Cylinder deactivation isn’t a new idea; the technology was first implemented (with only moderate success) in the days following World War II. Over the past ten years, cylinder deactivation has become mainstream, and manufacturers routinely employ this on their V-6 and V-8 engines to boost fuel economy up to 20 percent.
No manufacturer has deployed the technology on a four-cylinder engine, at least until now. Volkswagen has announced that their 1.4-liter TSI engine, used on the European market Golf, Jetta, Scirocco and Tiguan, will utilize cylinder deactivation beginning in 2012.
The results of Volkswagen’s testing are impressive. On the European test cycle, cylinder deactivation is expected to improve fuel economy by some 2.5 miles per gallon; when combined with start / stop functionality, that figure will increase to around 3.9 miles per gallon.
The European test cycle for fuel economy is somewhat more optimistic than our own EPA testing, which typically delivers results 10 to 20 percent lower, but the potential fuel savings are still significant.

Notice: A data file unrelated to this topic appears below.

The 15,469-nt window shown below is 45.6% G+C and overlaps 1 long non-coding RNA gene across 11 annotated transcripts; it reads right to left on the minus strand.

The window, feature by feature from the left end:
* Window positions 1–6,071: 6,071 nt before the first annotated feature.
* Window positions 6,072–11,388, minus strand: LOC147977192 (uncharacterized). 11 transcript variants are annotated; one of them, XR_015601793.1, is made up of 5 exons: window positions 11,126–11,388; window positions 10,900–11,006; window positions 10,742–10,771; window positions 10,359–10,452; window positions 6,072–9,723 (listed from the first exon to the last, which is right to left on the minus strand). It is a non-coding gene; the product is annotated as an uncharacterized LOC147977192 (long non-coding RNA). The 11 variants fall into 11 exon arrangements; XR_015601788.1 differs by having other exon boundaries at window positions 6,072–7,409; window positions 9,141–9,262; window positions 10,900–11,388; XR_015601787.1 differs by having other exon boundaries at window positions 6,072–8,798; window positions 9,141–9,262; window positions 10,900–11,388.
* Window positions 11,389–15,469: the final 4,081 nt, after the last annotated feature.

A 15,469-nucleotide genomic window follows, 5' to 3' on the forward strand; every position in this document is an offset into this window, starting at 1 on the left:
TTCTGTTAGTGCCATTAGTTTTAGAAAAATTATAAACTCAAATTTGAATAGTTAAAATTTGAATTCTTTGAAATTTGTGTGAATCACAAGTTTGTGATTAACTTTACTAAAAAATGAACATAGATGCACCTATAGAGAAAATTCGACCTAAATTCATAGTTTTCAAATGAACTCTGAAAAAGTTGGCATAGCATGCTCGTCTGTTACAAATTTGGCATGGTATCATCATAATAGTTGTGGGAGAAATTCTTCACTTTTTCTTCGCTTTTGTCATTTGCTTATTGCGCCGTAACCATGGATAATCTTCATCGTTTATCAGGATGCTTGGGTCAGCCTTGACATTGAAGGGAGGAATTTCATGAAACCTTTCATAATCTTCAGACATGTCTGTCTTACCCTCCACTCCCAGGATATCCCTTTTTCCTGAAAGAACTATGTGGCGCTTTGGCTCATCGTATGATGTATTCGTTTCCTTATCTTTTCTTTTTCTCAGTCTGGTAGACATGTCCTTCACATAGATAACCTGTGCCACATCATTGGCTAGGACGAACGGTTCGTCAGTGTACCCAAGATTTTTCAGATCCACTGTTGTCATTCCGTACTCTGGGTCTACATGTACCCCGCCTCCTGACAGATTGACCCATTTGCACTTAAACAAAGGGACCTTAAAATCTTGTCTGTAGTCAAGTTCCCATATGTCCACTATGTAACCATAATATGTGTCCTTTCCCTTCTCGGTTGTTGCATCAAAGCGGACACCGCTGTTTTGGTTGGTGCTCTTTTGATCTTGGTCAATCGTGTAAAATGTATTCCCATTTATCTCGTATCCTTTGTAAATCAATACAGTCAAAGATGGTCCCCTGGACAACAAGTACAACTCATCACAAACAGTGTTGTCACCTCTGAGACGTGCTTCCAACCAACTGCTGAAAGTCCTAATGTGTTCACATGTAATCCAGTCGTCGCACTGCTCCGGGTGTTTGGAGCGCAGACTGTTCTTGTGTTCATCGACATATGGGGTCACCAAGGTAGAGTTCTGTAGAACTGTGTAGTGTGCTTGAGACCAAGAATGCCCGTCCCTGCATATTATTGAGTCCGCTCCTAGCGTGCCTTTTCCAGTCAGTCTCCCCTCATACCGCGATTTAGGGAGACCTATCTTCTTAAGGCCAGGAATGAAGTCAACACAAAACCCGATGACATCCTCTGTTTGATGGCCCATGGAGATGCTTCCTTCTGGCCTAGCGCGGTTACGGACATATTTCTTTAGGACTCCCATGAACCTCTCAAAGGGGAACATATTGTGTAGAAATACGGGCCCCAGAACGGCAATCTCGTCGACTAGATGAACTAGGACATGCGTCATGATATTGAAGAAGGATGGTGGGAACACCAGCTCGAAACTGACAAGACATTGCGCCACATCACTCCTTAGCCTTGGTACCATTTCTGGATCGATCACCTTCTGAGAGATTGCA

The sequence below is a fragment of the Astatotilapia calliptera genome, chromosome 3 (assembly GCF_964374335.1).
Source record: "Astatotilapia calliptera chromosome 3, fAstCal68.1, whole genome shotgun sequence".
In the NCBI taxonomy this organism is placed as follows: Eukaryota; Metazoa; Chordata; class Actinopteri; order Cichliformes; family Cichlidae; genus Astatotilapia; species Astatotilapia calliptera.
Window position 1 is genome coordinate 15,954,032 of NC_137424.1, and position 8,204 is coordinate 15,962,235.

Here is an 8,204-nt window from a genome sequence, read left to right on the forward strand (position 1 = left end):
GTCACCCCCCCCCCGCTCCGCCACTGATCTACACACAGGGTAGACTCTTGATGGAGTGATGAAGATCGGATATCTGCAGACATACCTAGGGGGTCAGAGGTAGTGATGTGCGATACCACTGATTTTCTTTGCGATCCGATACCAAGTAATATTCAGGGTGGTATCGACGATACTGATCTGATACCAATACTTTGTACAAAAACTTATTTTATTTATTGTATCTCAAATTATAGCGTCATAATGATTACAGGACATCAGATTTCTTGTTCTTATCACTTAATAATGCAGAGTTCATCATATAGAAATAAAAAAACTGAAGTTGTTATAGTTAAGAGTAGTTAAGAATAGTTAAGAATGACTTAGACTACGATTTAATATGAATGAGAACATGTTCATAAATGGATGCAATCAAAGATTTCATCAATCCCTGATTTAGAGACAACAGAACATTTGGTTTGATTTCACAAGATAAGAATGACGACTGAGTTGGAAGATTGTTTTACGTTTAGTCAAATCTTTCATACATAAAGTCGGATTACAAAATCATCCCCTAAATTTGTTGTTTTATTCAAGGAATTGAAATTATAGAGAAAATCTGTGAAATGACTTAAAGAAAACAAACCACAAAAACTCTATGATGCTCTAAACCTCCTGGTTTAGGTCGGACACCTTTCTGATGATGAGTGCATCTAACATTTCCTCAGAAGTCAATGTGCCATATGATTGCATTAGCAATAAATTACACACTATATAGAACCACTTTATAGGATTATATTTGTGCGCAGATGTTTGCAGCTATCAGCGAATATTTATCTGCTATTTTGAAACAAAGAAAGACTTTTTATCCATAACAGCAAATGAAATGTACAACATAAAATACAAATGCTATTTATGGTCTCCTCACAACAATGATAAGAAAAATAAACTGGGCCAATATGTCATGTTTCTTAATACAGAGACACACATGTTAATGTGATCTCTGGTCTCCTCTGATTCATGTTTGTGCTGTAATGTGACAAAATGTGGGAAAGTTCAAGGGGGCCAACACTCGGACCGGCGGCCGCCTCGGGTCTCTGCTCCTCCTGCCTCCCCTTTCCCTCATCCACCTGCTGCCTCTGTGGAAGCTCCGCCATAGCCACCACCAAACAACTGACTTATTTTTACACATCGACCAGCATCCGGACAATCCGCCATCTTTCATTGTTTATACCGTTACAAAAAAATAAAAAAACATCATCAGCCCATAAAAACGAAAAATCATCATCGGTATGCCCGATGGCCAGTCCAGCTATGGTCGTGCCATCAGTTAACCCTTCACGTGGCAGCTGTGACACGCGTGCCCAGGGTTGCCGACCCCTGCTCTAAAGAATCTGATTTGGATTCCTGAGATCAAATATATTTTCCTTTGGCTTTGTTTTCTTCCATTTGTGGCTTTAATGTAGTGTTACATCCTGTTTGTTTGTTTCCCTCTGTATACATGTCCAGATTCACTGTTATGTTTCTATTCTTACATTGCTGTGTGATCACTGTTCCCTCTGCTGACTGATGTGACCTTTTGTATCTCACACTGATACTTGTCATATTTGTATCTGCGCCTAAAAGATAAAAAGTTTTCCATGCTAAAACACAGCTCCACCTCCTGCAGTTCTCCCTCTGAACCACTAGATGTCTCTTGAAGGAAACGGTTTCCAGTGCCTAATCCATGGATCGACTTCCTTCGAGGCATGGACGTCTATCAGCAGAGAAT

Cylinder shut-off will only occur under constant-throttle conditions, with the engine speed between 1,400 and 4,000 rpm. When the gas pedal position sensor detects a sudden change in throttle setting, the system instantly deactivates and the engine resumes running on all four cylinders. Volkswagen estimates that, based on the European fuel economy driving cycle, cylinder shut-off will be employed for 70 percent of a driver’s time behind the wheel.
Volkswagen will begin using cylinder deactivation on their 1.4-liter TSI engine for European market vehicles in 2012. There are no plans to bring this engine to the United States at the current time, but it stands to reason that Volkswagen may eventually deploy cylinder deactivation across their engine range as a way of boosting Corporate Average Fuel Economy.